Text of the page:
Follow Charlie Miller on Twitter @AthlonCharlie or email him Charlie.Miller@AthlonSports.com
 

Other teams' Mt. Rushmores:

American LeagueNational League
Baltimore OriolesArizona Diamondbacks
Boston Red SoxAtlanta Braves
Chicago White SoxChicago Cubs
Cleveland IndiansCincinnati Reds
Detroit TigersColorado Rockies
Houston AstrosMiami Marlins
Kansas City RoyalsLos Angeles Dodgers
Los Angeles AngelsMilwaukee Brewers
Minnesota TwinsNew York Mets
New York YankeesPhiladelphia Phillies
Oakland A'sPittsburgh Pirates
Seattle MarinersSan Diego Padres
Tampa Bay RaysSan Francisco Giants
Texas RangersSt. Louis Cardinals
Toronto Blue JaysWashington Nationals



 

Teaser:
<p> The Cleveland franchise — known as the Blues, Bronchos and Naps before settling on Indians in 1915 — has played 111 seasons. There’s no need to look past Hall of Famers when selecting the names for the Indians Mt. Rushmore.</p>
Post date: Tuesday, October 25, 2011 - 10:23
Path: /mlb/florida-marlins-mt-rushmore
Body:

MLB Mt. Rushmores

by Charlie Miller

We believe that all MLB teams should have their own Mt. Rushmores. Who are the four baseball players that have risen above all others for each organization? The question sounds simple. Even two guys sitting in a bar can figure that out, right? Not so fast. Let the arguments begin.

Miami Marlins Mt. Rushmore

The Miami Marlins have existed for just 21 seasons, joining the National League in 1993. Success has been rare and fleeting. The Marlins have posted just six winning seasons in the their 21 campaigns and have yet to win a division title. However, the 1997 and 2003 squads parlayed wild card berths into World Series championships. With spotty attendance and no baseball-only stadium until 2012, the Marlins have been unable (some would say unwilling) to retain or sign high-priced players. So there are no long-tenured stars in Florida history. This Mt. Rushmore will change dramatically over the next 10 years or so. The State of Baseball in Miami isn't great right now. The 2013 season was the franchise's second-worst in history.

Hanley Ramirez
The All-Star shortstop was a perennial MVP candidate during most of his tenure in Miami. He was Rookie of the year in 2006, and won a batting title with a .342 average in 2009 when he was MVP runner-up. Although he  played just six and a half seasons, he ranks first in total bases and runs created for the franchise. He is second in runs and hits.

Jeff Conine
An original Marlin, Conine was selected from the Kansas City Royals in the expansion draft. He was an integral part of both championship teams in Florida, batting .304 in 32 postseason games for the Marlins. Conine earned MVP honors in the 1995 All-Star Game, the only Marlin so honored. He is second on the Marlins all-time list in games and RBIs, third in hits and total bases.

Dave Dombrowski
The first general manager of the Marlins, Dombrowski was responsible for building the 1997 championship team, and played a significant role in re-building the team into a contender in 2003, although he left for the Detroit Tigers in 2002.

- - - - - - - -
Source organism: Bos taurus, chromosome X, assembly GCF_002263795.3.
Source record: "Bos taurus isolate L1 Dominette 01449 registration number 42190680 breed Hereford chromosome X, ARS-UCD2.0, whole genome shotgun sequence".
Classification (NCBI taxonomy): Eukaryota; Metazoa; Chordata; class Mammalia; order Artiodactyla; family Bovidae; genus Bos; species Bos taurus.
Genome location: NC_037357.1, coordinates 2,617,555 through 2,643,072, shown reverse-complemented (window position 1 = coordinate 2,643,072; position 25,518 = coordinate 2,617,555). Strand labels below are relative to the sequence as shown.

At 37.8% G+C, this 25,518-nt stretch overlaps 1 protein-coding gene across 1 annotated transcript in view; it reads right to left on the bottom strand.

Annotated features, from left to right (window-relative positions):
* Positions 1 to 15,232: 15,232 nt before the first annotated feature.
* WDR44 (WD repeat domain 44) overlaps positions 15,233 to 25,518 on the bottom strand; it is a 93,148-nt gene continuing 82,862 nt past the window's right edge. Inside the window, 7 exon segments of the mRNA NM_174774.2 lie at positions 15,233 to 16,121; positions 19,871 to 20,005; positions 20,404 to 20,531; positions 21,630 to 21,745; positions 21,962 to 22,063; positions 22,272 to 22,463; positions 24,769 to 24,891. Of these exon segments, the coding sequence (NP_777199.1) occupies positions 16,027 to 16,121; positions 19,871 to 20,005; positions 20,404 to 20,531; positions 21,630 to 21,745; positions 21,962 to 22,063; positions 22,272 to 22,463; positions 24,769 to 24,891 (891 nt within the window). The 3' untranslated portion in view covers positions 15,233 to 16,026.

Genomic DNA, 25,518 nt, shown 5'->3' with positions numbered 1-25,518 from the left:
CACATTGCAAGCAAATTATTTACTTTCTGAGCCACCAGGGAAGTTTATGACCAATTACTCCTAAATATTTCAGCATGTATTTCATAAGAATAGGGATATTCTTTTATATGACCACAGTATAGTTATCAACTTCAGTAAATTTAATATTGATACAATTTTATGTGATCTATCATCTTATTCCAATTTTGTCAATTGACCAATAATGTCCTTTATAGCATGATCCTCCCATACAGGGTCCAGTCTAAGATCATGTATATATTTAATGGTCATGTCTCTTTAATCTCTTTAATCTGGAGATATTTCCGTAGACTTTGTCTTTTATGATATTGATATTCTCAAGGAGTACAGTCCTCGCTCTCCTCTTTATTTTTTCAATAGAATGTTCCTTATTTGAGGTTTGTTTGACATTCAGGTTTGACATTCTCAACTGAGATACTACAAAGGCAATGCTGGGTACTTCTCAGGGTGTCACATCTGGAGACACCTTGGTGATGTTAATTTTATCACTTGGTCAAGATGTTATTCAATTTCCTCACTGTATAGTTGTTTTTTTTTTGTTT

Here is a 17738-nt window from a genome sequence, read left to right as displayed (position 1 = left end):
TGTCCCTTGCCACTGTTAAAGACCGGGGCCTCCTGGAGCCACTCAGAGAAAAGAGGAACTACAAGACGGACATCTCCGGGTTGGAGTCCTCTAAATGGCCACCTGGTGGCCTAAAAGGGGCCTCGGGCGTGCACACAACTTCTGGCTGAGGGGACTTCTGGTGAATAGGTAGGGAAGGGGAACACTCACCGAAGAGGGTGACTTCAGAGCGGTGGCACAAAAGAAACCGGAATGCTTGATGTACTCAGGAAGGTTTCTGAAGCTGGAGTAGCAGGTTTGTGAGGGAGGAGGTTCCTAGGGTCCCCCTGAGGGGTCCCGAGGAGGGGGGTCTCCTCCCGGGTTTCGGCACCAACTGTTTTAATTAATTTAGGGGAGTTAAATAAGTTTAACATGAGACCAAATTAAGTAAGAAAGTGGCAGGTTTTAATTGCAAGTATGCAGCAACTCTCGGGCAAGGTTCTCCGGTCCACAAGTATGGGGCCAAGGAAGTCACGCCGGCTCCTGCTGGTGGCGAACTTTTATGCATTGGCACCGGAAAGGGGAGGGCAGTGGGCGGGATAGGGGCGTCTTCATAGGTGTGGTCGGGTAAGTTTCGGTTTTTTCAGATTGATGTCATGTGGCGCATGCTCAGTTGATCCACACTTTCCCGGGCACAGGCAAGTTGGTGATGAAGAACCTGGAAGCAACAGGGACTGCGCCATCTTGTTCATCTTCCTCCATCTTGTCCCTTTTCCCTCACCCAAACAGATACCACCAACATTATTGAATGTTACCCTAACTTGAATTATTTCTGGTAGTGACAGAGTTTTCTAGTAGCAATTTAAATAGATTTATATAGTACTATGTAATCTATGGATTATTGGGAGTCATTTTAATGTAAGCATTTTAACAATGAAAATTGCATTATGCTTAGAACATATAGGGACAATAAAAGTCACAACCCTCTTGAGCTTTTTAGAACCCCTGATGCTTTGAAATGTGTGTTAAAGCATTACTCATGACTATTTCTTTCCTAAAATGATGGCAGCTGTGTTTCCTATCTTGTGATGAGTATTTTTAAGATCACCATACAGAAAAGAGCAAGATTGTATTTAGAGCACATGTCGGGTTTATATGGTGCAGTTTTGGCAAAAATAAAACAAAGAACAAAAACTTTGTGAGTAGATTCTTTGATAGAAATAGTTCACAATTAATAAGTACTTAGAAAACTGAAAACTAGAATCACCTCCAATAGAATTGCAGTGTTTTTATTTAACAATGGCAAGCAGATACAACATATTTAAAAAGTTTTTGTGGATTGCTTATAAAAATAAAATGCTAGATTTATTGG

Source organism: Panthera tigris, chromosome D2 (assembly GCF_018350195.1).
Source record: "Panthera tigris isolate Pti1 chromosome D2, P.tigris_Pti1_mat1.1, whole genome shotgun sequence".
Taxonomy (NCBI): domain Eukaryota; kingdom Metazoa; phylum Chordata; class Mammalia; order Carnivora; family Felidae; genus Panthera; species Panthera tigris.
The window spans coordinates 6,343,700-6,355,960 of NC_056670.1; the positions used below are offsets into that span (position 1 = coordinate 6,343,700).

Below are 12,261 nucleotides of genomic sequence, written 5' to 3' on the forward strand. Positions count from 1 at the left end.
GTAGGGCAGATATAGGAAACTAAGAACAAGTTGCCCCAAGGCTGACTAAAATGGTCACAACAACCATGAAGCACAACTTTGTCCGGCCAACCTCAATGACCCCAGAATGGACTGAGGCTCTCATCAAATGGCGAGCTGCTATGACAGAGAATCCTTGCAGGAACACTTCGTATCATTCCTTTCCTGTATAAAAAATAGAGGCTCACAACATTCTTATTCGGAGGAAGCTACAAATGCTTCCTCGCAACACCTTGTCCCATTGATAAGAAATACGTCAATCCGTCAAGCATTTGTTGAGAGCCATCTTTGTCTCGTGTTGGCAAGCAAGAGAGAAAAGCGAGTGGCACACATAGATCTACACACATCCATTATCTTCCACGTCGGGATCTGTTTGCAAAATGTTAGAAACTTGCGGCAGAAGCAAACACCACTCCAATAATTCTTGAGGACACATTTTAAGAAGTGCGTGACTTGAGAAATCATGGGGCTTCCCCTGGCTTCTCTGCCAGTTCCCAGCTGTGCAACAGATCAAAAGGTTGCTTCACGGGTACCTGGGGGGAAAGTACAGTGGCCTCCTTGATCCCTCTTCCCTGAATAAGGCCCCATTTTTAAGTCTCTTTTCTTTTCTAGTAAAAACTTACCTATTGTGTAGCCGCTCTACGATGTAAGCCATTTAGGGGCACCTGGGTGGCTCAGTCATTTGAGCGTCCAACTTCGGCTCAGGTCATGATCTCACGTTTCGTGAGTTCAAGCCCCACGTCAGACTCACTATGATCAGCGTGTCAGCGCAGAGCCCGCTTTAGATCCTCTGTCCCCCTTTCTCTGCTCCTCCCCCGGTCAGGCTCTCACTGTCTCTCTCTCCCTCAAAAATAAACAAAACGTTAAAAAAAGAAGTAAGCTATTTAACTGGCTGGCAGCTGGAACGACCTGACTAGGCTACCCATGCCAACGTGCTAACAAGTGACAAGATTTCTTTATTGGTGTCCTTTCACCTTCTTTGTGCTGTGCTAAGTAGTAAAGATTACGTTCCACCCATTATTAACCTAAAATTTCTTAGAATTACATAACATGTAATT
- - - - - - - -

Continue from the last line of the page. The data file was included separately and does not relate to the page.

Miguel Cabrera
Cabrera made his major league debut on June 20, 2003 and quickly became a fixture in the Marlins’ lineup. During his five seasons in South Florida, Cabrera received MVP votes every year. He averaged .313 with 28 homers and 105 RBIs per season. Those numbers increased to 32 home runs and 115 RBIs if you eliminate the half season in 2003. Cabrera hit four postseason home runs during the Marlins’ championship run in 2003.


Close Calls
Jim Leyland, the manager who led the Marlins to their first title, deserves some mention.

Third baseman Mike Lowell ranks first in RBIs and second in total bases.

The ageless Livan Hernandez was just 24-24 in his four seasons with the Marlins, but he was 4-0 in the 1997 postseason, earning MVP honors in both the NLCS and World Series.

No one has more hits or scored more runs in a Marlins uniform than second baseman Luis Castillo.

Jack McKeon managed the team to the title in 2003 after taking over a losing team 38 games into the season.

Josh Beckett won just 41 games in five seasons, but the 2003 World Series MVP had one Mt. Rushmore moment as he shut out the Yankees at Yankee Stadium in Game 6 to clinch the Series.

Best Current Player
It's easy to get excited about a young pitcher like Jose Fernandez, but Giancarlo Stanton — assuming he stays with the team — is more likely to rocket up the charts and join this group. He's also much more likely to be traded or allowed to leave before obtaining that status.

 

Follow Charlie Miller on Twitter @AthlonCharlie or email him Charlie.Miller@AthlonSports.com

 

Other teams' Mt. Rushmores:

American LeagueNational League
Baltimore OriolesArizona Diamondbacks
Boston Red SoxAtlanta Braves
Chicago White SoxChicago Cubs
Cleveland IndiansCincinnati Reds
Detroit TigersColorado Rockies
Houston AstrosMiami Marlins
Kansas City RoyalsLos Angeles Dodgers
Los Angeles AngelsMilwaukee Brewers
Minnesota TwinsNew York Mets